Switzerland is planning to follow the European Union by banning most tobacco advertising, according to health officials.
However, the Federal Health Office admitted that it would be several years before Bern came close to matching the scale of the EU's ban, announced on Monday.
The office made the comments to swissinfo following a decision by EU health ministers to extend a ban on tobacco advertising to radio, newspapers and the Internet. As in Switzerland, cigarette advertising on television has long since been outlawed.
Philippe Vallat, head of national tobacco control programme at Switzerland's Federal Health Office said it was only a matter of time before Switzerland followed suit.
"We intend to follow the EU," he told swissinfo. "One of the government's stated goals is the restriction of tobacco advertising. It is too early to say precisely what the controls would be, but we will certainly have to take into consideration the EU legislation."
The EU's new law, to come into force in 2005, has already run into stiff opposition, particularly from media firms, which stand to lose substantial revenues at a time when advertising is suffering a general slump because of the weak economy.
Piero Schäfer, spokesman for umbrella association of Swiss advertisers, said his members would be fighting tooth and nail to resist any attempts to extend the ban in Switzerland.
Fighting a ban
He told swissinfo that his organisation had assembled an alliance of 20 firms, including tobacco companies, to fight moves to ban tobacco advertising.
"We have done a lot of lobbying in Bern, and have done quite a good job on a national level [where] we have blocked an initiative put before parliament."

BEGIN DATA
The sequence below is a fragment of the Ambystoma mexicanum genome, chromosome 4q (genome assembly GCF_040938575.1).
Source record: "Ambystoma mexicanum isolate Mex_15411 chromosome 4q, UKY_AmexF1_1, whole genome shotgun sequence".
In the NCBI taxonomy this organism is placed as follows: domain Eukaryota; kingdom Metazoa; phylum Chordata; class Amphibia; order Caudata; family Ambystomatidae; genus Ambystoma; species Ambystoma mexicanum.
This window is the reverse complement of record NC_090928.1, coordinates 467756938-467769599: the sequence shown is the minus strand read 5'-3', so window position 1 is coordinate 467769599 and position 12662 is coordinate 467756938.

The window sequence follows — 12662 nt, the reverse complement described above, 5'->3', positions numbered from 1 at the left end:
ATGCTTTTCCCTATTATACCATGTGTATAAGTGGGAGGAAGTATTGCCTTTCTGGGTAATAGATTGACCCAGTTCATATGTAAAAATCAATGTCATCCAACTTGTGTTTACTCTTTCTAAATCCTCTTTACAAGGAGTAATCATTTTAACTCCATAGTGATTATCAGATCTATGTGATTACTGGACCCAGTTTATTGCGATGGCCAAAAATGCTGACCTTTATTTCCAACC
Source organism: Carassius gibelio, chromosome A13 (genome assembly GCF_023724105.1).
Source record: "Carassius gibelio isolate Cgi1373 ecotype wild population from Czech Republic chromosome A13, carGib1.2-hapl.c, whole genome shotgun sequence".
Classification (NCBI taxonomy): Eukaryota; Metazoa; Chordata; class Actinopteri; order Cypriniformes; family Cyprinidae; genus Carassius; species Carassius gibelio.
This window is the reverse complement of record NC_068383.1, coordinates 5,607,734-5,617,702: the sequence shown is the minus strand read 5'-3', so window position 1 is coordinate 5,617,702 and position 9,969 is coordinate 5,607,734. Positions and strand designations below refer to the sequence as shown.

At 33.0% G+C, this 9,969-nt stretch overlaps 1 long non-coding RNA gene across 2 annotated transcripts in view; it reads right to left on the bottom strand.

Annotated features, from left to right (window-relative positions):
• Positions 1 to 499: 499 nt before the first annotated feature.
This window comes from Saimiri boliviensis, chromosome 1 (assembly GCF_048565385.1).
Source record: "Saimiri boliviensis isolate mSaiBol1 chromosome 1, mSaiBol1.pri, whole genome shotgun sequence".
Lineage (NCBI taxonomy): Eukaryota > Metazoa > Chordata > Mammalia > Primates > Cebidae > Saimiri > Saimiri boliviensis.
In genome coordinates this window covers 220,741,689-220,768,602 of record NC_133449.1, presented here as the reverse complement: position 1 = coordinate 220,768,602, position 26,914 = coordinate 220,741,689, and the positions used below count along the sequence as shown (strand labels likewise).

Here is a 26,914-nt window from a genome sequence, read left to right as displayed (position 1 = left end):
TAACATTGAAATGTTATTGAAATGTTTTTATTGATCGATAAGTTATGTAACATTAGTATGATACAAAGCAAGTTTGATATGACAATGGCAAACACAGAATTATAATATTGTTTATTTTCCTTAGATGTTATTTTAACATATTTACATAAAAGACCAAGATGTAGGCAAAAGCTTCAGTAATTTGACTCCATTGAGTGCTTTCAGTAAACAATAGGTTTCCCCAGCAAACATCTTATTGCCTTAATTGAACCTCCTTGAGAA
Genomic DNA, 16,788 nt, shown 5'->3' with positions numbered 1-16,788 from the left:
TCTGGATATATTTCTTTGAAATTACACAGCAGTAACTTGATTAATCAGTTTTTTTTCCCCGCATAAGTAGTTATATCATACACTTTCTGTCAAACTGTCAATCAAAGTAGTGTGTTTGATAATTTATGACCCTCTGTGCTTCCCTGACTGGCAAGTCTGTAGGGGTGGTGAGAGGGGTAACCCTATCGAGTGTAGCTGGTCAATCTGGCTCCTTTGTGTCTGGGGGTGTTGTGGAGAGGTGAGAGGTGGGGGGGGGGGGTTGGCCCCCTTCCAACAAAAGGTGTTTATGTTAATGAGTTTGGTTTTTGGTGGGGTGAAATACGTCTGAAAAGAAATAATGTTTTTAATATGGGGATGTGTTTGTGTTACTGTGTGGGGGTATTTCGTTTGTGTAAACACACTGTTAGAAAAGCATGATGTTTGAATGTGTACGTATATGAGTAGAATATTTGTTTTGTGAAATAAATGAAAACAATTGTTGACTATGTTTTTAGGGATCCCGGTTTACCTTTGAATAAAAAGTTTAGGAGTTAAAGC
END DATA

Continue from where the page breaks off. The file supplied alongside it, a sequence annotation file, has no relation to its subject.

He said bans were becoming more common at a local level, and these were proving harder to counteract.
Schäfer poured scorn on suggestions that a ban on tobacco advertising had any effect on smoking. "There is no evidence that a ban on tobacco advertising leads to a decline in smoking.
"Our position is that, as long as cigarettes are legally on the market, manufacturers must be able to advertise the product."
The Swiss advertising industry is worth about SFr7 billion a year, SFr80 million of which - just over one per cent - comes from tobacco advertising.
Out of reach
Health campaigners were not entirely happy with the EU's ban, given that it stops short of prohibiting cinema advertisements, billboards, posters and indirect tobacco advertising, such as logos on clothing.
They take the view, shared by the Swiss Federal Health Office, that a "total [advertising] ban is the best way to curb smoking".
The World Bank estimates that a complete ban on tobacco would result in an eight per cent reduction in smoking.
"A ban on advertising would be highly effective [particularly] among youngsters," said Philippe Vallat.
He acknowledges that to be effective in cutting tobacco consumption "you need to implement many different measures, such as an advertising ban, higher prices, and good prevention programmes".
"An advertising ban is one element of tobacco control [but] it is one of the most effective measures."
swissinfo, Ramsey Zarifeh
The EU ban applies to tobacco adverts on radio, newspapers and the Internet.
But it stops short of cinema advertisements, billboards, posters and indirect tobacco advertising.
Tobacco advertising is worth SFr80 million a year in Switzerland.
The World Bank says a total ban would cut smoking by eight per cent.